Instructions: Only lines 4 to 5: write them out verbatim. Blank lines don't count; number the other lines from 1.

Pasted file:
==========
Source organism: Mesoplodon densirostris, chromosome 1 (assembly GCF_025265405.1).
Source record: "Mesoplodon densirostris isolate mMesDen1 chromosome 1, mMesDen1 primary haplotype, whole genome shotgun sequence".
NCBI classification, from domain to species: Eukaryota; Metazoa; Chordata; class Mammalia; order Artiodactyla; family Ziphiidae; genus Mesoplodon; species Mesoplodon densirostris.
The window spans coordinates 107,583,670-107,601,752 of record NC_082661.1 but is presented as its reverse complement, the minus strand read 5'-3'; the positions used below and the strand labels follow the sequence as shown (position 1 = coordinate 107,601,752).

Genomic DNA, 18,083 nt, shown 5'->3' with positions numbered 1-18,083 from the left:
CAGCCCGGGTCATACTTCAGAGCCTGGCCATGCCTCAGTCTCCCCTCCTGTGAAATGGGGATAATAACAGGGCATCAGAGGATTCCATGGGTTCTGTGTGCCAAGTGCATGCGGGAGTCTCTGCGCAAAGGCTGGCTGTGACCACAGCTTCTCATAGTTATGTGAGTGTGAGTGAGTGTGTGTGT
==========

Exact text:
The window spans coordinates 107,583,670-107,601,752 of record NC_082661.1 but is presented as its reverse complement, the minus strand read 5'-3'; the positions used below and the strand labels follow the sequence as shown (position 1 = coordinate 107,601,752).

Genomic DNA, 18,083 nt, shown 5'->3' with positions numbered 1-18,083 from the left: